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Four-month-old A.H. was severely injured when his Evenflo car seat broke apart, sending the seat -- and A.H. -- hurtling into the back of the car driven by his mother.
A.H.'s father, Tony Hadjih, sued Evenflo on a theory of design defect and failure to warn, as Evenflo knew the two-piece car seat had a tendency to separate during accidents. Even so, the court directed a verdict in favor of Evenflo on the failure to warn claim, and a jury returned a verdict in favor of Evenflo on the design defect claim.
The Hadjihs appealed on these issues and on allowing into the trial a videotaped deposition of a defense witness.
In an unpublished opinion, the Tenth Circuit reversed the district court's directed verdict, finding that the Hadjihs presented sufficient evidence to send the question to the jury.
Evenflo knew that there were 74 prior incidents in which the car seat carrier separated from the base. It had even seen such a separation during testing when the car seat was dropped from a height of only 3 feet. Such a warning would have been feasible, the court explained, given that "[t]he Manual contained numerous other warnings, including the 'risk' of eating a lollipop while riding in the car seat."
The public policy underlying "failure to warn" claims is to advise a consumer about a risk involved in using the product, especially "where there are two ways to use the Discovery car seat: one way is safer; the other way, more convenient. With full information, the consumer can choose when to opt for safety and when to opt for convenience." The fact that the car seat could separate, by itself, doesn't make it unreasonably dangerous, but not warning about the risk of separation does.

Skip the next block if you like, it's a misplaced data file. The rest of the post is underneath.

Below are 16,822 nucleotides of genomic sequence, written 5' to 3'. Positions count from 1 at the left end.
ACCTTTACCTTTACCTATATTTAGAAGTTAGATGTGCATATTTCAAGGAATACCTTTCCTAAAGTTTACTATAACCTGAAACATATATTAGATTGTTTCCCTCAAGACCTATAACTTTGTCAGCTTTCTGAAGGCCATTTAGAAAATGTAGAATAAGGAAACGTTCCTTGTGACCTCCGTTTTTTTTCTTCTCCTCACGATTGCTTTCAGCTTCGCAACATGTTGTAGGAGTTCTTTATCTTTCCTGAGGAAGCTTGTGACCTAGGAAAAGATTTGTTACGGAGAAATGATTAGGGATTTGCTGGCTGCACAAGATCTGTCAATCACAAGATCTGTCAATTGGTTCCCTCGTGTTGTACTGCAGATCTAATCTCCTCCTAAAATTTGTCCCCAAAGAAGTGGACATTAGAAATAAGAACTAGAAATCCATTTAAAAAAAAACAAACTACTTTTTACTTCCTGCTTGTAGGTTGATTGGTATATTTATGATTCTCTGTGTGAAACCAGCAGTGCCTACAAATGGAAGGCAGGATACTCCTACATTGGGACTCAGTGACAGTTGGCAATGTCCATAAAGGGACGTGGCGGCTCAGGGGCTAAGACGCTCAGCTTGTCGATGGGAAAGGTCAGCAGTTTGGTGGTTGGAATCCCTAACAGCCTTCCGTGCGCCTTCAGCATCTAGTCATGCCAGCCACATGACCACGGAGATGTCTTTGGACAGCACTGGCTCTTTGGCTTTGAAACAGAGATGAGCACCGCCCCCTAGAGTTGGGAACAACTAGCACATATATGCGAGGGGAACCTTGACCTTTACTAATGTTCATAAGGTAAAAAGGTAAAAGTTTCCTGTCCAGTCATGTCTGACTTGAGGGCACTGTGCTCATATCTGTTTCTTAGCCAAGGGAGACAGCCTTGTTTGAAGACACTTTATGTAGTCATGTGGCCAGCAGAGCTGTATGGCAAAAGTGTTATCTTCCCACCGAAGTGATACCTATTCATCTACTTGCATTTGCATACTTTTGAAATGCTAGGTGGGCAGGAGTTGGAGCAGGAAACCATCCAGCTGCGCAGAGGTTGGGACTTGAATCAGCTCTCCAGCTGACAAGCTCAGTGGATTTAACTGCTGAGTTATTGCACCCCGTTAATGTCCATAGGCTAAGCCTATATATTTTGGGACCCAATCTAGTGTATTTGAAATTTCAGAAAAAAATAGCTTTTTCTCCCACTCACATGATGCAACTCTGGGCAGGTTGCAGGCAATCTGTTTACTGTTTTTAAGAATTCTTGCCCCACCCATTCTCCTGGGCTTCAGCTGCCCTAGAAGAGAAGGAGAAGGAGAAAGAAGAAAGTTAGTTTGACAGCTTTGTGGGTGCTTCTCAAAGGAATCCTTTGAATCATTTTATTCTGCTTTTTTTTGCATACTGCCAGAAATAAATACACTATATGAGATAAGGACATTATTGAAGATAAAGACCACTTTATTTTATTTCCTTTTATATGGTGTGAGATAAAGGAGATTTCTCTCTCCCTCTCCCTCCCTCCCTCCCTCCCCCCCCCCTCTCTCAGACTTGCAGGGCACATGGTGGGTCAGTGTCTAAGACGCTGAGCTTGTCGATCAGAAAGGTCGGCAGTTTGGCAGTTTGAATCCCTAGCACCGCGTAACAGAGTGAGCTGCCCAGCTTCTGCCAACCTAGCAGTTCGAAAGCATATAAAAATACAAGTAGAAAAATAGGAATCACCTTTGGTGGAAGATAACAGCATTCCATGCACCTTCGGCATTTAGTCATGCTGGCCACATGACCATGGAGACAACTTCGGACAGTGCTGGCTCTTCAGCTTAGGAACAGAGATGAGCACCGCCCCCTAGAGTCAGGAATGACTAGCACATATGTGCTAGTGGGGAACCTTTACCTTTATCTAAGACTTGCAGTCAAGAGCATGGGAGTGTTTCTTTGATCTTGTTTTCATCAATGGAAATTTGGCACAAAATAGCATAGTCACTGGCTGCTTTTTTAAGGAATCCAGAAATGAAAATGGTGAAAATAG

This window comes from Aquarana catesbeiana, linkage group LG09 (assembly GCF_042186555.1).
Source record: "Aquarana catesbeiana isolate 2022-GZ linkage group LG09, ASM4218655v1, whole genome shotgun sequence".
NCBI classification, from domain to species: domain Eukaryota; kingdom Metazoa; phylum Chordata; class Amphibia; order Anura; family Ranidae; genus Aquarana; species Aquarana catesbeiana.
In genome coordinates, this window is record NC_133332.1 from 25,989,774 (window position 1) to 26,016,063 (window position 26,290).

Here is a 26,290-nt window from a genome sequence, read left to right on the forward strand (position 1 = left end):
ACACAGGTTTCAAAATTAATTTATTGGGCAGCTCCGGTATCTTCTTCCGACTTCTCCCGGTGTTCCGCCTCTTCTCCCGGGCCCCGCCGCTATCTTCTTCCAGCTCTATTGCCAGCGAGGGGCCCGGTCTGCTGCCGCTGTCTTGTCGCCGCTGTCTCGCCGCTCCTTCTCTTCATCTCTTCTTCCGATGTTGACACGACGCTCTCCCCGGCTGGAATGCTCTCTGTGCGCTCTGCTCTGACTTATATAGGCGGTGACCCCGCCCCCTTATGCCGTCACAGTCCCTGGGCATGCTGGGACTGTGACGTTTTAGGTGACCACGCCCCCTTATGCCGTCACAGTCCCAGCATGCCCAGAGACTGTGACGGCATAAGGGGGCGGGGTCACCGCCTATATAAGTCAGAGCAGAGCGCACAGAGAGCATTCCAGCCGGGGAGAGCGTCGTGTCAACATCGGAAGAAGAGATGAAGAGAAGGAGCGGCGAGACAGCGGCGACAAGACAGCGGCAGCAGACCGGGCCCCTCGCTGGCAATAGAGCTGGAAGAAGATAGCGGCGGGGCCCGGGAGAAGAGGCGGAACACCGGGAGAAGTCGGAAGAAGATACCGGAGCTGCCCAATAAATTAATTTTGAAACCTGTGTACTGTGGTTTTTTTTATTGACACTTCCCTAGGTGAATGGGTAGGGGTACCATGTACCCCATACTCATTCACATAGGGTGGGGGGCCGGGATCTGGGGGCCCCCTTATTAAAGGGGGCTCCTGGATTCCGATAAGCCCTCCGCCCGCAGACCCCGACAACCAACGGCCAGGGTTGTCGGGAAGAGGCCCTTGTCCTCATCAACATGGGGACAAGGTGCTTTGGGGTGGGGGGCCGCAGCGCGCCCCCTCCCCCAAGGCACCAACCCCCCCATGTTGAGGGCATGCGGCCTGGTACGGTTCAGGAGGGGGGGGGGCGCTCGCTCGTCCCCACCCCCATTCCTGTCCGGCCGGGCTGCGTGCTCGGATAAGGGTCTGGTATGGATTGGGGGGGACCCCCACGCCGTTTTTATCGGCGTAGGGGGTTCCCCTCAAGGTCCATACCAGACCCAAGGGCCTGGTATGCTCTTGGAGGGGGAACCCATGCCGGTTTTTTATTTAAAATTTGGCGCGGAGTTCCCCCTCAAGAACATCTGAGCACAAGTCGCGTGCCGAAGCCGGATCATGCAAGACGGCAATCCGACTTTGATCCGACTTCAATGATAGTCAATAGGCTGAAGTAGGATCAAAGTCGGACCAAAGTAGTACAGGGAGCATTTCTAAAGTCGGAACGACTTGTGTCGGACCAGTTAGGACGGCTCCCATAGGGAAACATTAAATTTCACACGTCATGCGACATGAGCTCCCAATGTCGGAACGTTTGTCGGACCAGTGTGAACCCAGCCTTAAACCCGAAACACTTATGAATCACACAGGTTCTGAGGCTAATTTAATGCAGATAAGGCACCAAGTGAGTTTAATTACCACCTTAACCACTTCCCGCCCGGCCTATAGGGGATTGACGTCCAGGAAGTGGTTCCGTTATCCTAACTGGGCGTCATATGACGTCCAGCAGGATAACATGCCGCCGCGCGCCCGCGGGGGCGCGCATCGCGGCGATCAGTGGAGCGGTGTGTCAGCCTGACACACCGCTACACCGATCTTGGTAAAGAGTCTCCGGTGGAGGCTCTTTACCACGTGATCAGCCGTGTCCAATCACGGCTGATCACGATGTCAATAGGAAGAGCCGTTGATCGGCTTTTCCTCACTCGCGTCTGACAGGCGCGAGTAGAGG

The court also pointed out, contrary to Evenflo's claim, that design defects and warning defects aren't mutually exclusive: "A jury might find that a product does not have a design defect but that it still needs appropriate warnings to make it reasonably safe." As a result, the court ordered a new trial on the failure to warn claim.
The defense used a videotape of a deposition because their expert witness was unavailable to testify. At the time of the trial, the witness was over 100 miles from the courthouse, and his absence wasn't caused by Evenflo: He had moved to Georgia for a new job.
The Hadjihs suggested that he could testify through a live video feed, making him "available" within the meaning of the Federal Rules. The district court explained that there was a difference between making a witness unavailable and choosing not to procure a witness who was unavailable. Evenflo could have ordered him to appear, but didn't have to and chose not to.
Witness availability is an interesting question in an era when live video conferencing makes a witness essentially always available if his only criterion for unavailability is that he's more than 100 miles away. But the Federal Rules are currently what they are, and Evenflo was free to use the videotaped deposition rather than call the witness in.
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